Computational Biology: Its Challenges Past, Present, and Future
The recognition of the role of mathematics and computer science in modern biology has led to new terminology, as did chemistry with biochemistry, and physics with biophysics. We need to think only of bioinformatics, computational biology, and even system biology and genomics for example. These terms seem to strongly suggest that this is all rather new. Yet a short review of the work of those such as J.B.S. Haldane, Sewell Wright, DArcy Thompson and R.A. Fisher, to say nothing of scientists like Luria and Delbrueck or Hodgkin and Huxley or Thomas Hunt Morgan, is useful. Their work and foresight set the stage for modern applications of mathematical modeling and statistics in the biological sciences.
It has often been said that the only difference between now and then is the increase in data—a lot more data. This is clearly not the full story. In addition, we have computational power unimaginable to these earlier researchers, as well as to anyone only forty years ago. So what are our challenges? Some are clear, including the modeling and analysis of biologys complex systems such as a cells signaling, metabolic and differentiation. Also needed are analysis and models of complex neural systems and ecological structures. The latter, for example, will require a nearly full revamping of the early field of population genetics and evolution in order to exploit both modern genomics and new field studies of multiple species and environmental interactions. And there will be more, much of which will only become apparent as new data and questions arise. One example would be RNAi and micro-arrays inducing the development of new analysis tools.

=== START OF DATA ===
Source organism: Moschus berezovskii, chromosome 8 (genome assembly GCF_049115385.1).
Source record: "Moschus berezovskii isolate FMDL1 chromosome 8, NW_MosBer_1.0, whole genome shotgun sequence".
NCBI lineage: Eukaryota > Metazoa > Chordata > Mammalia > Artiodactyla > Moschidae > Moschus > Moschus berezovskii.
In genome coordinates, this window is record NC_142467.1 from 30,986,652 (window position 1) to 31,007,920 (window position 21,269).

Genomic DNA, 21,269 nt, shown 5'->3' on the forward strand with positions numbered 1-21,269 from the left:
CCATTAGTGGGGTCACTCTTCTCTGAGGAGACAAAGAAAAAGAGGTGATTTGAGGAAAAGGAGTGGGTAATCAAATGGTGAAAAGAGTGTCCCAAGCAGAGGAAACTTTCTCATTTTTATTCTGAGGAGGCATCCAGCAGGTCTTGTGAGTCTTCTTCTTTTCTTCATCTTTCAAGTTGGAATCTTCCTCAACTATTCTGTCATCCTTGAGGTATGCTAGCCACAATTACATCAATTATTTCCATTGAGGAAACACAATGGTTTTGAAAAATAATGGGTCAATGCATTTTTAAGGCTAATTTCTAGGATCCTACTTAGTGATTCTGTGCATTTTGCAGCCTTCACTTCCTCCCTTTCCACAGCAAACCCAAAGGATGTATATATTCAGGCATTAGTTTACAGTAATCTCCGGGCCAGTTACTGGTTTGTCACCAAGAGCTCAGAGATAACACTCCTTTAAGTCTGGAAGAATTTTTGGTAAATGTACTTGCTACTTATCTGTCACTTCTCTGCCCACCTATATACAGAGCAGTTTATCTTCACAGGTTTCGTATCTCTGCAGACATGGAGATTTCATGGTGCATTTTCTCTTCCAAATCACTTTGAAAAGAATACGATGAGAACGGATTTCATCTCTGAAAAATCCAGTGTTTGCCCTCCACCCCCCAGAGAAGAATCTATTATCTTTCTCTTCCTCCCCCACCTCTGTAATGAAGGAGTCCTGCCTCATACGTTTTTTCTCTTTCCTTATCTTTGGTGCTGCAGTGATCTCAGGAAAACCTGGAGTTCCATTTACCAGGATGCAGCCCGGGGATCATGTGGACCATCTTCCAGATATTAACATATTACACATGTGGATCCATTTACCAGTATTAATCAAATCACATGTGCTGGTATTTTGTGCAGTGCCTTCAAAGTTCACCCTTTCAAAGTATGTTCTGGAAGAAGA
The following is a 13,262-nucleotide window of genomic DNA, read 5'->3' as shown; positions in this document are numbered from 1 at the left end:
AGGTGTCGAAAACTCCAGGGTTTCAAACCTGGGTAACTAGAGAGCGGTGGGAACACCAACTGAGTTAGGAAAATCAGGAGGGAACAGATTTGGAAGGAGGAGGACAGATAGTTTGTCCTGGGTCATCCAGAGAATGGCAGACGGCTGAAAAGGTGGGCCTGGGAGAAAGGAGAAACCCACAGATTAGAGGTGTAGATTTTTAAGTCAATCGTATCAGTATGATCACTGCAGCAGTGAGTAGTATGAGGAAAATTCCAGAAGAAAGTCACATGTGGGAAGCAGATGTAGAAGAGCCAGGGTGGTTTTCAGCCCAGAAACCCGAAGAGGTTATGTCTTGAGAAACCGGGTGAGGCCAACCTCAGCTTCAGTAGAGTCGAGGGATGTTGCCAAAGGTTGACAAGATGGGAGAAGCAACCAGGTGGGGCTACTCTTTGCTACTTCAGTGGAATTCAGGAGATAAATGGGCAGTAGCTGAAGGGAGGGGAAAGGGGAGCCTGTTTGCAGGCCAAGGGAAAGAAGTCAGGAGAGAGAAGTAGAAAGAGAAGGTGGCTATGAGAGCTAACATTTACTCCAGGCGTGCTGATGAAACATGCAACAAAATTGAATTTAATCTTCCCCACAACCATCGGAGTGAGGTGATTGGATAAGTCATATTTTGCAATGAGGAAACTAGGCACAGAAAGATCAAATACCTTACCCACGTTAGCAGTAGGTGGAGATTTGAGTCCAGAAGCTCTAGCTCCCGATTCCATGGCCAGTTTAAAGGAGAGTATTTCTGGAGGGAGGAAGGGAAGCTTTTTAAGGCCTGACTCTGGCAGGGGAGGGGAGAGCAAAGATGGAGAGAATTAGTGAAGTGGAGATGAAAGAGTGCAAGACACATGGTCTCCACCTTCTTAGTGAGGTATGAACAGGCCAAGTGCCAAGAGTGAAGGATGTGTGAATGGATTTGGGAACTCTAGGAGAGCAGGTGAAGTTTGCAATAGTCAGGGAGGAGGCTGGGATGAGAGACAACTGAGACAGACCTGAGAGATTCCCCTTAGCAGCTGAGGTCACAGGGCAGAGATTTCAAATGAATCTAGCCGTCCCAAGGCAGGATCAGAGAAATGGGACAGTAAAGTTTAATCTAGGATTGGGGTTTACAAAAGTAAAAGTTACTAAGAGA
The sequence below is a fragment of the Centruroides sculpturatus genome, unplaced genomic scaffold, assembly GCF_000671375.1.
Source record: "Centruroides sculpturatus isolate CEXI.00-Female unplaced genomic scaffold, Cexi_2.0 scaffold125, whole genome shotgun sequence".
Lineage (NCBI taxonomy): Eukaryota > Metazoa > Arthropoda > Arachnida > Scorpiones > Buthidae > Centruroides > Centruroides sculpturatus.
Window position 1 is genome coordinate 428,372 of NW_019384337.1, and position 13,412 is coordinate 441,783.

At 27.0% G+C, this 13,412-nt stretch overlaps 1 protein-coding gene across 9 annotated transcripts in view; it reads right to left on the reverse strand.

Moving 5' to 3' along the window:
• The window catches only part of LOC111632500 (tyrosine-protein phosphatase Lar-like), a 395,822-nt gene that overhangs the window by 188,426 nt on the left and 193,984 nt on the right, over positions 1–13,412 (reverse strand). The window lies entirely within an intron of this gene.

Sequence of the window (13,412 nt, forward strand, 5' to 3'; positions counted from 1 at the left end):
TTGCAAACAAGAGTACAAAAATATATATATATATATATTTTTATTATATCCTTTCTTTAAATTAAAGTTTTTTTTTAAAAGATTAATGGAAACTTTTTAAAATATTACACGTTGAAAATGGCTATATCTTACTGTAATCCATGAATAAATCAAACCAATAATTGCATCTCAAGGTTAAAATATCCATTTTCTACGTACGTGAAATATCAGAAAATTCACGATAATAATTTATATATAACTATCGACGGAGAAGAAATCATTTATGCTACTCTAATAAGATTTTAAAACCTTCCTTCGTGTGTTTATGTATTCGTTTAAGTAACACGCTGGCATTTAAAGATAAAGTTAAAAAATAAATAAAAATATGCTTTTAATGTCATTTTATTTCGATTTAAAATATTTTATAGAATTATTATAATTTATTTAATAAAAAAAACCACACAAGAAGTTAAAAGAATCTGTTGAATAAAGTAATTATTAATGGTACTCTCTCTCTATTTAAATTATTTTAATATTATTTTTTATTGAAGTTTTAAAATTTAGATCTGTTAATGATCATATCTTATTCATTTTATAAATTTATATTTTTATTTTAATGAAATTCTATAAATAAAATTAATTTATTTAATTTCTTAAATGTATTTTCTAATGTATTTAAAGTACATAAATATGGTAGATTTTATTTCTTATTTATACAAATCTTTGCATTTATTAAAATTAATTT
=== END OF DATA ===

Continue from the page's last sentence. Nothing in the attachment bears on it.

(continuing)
About the keynote speaker. Dr. Temple Smith graduated with a Ph.D. in Nuclear Physics from University of Colorado. He did a joint postdoctoral fellowship under the direction of the mathematician, Stanislaw Ulam and the molecular biologist, John Sadler. He was one of the founders of GenBank at Los Alamos. Dr. Smith has been the Director of the BioMolecular Engineering Research Center in the College of Engineering at Boston University since 1991. He is a professor in the Department of Biomedical Engineering and co-founder of the company, Modular Genetics, Inc.
Dr. Smith is a co-developer of the Smith-Waterman sequence alignment algorithm, the standard tool used in most DNA and protein sequence comparison. His research is centered on the application of various computer science and mathematical methods to the discovery of the syntactic and semantic patterns in nucleic acid and amino acid sequences. These include the development of new sequence pattern extraction tools, multidomain dissection methods, and protein inverse folding prediction algorithms. In addition, Dr. Smith has carried out research in the application of many such methods ranging from the time calibration of HIV viral evolution analysis and modeling of the WD repeat family of proteins, to ribosomal protein evolution.